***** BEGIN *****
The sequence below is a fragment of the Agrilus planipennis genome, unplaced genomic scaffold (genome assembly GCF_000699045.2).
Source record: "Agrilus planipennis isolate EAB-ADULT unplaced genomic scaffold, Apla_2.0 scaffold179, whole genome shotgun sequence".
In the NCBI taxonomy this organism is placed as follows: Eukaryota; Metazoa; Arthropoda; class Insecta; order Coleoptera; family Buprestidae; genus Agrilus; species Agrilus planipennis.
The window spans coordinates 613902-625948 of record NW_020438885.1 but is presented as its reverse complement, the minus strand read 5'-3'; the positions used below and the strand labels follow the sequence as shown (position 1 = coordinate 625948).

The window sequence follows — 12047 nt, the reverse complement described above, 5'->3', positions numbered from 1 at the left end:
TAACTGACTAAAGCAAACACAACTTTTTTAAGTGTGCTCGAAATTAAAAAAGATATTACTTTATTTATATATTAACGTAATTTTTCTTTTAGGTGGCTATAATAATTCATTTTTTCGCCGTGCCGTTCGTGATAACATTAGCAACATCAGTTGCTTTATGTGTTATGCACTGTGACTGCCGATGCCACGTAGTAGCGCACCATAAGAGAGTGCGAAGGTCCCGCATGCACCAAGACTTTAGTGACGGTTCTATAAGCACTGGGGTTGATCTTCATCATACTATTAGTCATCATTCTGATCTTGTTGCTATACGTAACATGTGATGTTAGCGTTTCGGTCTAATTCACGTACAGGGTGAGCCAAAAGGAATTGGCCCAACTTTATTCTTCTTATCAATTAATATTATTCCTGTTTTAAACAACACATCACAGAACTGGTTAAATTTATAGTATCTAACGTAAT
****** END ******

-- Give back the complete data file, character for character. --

The sequence below is a fragment of the Agrilus planipennis genome, unplaced genomic scaffold (genome assembly GCF_000699045.2).
Source record: "Agrilus planipennis isolate EAB-ADULT unplaced genomic scaffold, Apla_2.0 scaffold179, whole genome shotgun sequence".
In the NCBI taxonomy this organism is placed as follows: Eukaryota; Metazoa; Arthropoda; class Insecta; order Coleoptera; family Buprestidae; genus Agrilus; species Agrilus planipennis.
The window spans coordinates 613902-625948 of record NW_020438885.1 but is presented as its reverse complement, the minus strand read 5'-3'; the positions used below and the strand labels follow the sequence as shown (position 1 = coordinate 625948).

The window sequence follows — 12047 nt, the reverse complement described above, 5'->3', positions numbered from 1 at the left end:
TAACTGACTAAAGCAAACACAACTTTTTTAAGTGTGCTCGAAATTAAAAAAGATATTACTTTATTTATATATTAACGTAATTTTTCTTTTAGGTGGCTATAATAATTCATTTTTTCGCCGTGCCGTTCGTGATAACATTAGCAACATCAGTTGCTTTATGTGTTATGCACTGTGACTGCCGATGCCACGTAGTAGCGCACCATAAGAGAGTGCGAAGGTCCCGCATGCACCAAGACTTTAGTGACGGTTCTATAAGCACTGGGGTTGATCTTCATCATACTATTAGTCATCATTCTGATCTTGTTGCTATACGTAACATGTGATGTTAGCGTTTCGGTCTAATTCACGTACAGGGTGAGCCAAAAGGAATTGGCCCAACTTTATTCTTCTTATCAATTAATATTATTCCTGTTTTAAACAACACATCACAGAACTGGTTAAATTTATAGTATCTAACGTAAT